Here goes…have you EVER cruised in your life?

    1. Everything other than Booze is included in any cruise. There are some options to pay for certain dining experiences now, but you can eat as many icecreams as you like 24/7 for no fee. Yes all inclusive pax want to drink as much free drinks as possible to reclaim value – you say 5 is the benchmark – therefore is the price of all inclusive vs non all inclusive $35? Or is it several thousand?

    2. No fear of purse loss? What??? No cruise ship uses cash. They are all on an Onboard Credit System where you room key is your bar tab. And if it gets stolen you can challenge it onboard or at home with your credit card provider. Nobody carries a bag of cash.. even 40 years ago they didn’t because they ARE ON A CRUISE they have a cabin.

    3. Shorex on a ship uses local resources at an inflated rate, from 2x to 4x what you would pay a local operator (for exactly the same tour) by paying for one at 4x every day you are forcing yourself to binge like you did on the Pina Colada and to squeeze the value out of the trip you KNOW cost too much you will drag yourself out of bed with a cheap hangover to do a ‘free’ tour.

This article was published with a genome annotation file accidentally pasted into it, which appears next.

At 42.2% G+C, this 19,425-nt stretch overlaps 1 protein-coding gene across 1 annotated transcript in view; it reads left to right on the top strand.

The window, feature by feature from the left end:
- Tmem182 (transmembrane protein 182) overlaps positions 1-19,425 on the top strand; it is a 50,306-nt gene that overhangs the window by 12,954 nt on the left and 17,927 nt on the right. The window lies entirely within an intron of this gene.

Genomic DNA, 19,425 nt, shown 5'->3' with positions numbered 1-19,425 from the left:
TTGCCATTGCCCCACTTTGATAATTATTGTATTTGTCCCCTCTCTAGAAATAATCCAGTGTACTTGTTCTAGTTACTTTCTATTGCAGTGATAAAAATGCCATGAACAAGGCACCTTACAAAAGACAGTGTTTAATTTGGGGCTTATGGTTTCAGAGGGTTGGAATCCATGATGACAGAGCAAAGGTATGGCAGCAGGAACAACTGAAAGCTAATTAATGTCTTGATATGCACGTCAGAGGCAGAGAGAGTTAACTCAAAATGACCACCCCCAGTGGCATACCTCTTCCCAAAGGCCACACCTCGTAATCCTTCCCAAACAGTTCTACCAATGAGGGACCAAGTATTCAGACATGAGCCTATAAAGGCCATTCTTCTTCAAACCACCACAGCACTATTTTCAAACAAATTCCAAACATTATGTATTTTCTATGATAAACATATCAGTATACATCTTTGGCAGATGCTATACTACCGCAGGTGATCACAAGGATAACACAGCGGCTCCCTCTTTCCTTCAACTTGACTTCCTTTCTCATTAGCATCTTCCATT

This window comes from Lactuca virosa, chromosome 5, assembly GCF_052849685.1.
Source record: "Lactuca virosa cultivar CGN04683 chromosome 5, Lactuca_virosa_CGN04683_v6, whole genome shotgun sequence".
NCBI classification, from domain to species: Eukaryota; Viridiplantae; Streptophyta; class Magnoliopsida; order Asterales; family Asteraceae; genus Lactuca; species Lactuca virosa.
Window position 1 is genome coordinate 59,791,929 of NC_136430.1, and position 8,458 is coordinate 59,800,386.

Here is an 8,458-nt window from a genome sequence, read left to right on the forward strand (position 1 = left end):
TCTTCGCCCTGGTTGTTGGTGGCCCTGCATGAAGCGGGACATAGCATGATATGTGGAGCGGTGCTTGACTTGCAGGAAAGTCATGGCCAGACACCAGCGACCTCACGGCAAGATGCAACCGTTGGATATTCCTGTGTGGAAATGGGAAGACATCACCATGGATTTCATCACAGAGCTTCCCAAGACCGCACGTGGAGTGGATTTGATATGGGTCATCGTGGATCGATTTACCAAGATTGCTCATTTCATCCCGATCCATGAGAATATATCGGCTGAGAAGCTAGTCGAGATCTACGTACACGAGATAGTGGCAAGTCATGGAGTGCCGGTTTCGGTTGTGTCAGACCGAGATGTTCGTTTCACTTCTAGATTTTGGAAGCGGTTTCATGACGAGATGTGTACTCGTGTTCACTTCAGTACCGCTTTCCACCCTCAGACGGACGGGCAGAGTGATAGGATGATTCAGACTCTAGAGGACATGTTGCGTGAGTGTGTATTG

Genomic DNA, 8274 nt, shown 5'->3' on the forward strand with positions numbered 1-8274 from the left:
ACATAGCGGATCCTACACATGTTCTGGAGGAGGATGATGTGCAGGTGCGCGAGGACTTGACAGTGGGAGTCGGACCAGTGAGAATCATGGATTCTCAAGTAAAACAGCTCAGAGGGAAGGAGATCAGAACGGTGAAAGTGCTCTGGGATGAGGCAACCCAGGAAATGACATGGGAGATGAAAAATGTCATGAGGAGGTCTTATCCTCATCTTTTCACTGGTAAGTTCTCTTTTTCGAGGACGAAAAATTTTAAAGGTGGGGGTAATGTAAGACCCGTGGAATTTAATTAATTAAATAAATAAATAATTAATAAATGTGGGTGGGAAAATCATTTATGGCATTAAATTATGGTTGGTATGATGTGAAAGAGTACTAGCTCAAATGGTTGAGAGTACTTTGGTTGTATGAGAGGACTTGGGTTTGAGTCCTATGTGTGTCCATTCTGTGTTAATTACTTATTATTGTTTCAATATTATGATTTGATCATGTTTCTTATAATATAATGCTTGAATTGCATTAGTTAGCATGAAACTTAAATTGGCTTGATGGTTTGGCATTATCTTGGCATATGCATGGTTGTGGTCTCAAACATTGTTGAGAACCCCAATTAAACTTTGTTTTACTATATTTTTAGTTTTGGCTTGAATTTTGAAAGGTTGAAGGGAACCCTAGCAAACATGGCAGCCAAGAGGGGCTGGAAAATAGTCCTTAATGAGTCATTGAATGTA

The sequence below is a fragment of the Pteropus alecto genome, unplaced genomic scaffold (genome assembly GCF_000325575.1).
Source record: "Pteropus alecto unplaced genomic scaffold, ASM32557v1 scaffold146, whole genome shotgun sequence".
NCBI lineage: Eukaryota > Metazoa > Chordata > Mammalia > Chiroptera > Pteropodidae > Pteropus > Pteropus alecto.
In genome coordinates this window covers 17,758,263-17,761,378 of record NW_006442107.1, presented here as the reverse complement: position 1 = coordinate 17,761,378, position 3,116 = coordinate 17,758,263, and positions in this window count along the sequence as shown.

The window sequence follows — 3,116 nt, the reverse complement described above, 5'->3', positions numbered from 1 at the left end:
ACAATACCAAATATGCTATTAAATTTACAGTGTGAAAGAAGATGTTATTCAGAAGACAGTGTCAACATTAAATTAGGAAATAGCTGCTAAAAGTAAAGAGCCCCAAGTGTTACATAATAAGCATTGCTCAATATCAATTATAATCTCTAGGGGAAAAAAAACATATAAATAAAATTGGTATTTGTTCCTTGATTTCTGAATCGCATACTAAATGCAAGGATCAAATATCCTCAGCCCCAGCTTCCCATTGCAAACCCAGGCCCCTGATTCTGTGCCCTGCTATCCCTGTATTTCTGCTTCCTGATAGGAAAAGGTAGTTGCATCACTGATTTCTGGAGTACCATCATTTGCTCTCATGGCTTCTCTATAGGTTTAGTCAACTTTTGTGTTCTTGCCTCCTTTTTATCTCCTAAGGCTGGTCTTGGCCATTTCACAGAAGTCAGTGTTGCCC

4. Tipping is now a set amount per diem. You pre pay, typically $12 per day on your onboard account (linked to your creditcard/room key – don’t need a purse I promise).

    5. The same organization and worry. There is no difference. Cruise lines are highly organized operations and will take care of you.

    The writer of this post is trying to sell a more expensive cruise so he can make more commission from it.

    There are reasons to cruise on the high end, and it is a shame that a person selling this doesn’t know them.

    Cheers,

    Matt

  5. Sam says:

    Guys watch out with “all inclusive” cruises because between tipping and booze and “premium” meals this could easily add up to more than what you paid for the trip.